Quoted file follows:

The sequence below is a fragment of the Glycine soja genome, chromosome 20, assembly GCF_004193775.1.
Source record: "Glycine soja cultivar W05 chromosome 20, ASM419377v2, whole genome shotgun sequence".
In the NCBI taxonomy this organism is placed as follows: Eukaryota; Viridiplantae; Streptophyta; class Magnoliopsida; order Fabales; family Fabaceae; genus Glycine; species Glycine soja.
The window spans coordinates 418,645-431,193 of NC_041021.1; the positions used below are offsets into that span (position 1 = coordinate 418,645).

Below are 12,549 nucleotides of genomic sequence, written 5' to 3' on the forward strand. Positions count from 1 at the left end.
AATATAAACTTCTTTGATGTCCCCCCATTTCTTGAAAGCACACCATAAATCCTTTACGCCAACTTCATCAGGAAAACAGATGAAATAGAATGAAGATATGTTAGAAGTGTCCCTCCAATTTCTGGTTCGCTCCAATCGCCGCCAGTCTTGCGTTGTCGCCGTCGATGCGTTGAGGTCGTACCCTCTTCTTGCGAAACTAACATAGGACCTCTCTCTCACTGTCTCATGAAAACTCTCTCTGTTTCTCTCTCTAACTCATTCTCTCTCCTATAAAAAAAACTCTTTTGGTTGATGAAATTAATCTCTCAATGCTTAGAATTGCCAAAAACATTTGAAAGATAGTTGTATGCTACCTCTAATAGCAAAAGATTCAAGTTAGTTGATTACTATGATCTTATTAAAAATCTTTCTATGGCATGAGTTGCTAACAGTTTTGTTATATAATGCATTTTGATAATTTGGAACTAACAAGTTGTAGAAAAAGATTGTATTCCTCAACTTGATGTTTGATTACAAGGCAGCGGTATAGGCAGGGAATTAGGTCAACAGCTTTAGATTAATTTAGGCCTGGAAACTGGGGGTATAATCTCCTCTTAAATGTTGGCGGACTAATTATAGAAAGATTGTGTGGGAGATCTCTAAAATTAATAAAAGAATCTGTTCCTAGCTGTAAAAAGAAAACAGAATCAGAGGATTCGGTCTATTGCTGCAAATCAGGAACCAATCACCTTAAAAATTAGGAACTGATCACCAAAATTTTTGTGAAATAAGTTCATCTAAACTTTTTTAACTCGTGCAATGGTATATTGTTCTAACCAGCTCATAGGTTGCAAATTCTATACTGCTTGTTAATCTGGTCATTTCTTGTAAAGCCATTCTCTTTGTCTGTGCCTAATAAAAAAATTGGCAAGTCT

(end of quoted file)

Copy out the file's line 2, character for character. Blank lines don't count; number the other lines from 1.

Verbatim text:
Source record: "Glycine soja cultivar W05 chromosome 20, ASM419377v2, whole genome shotgun sequence".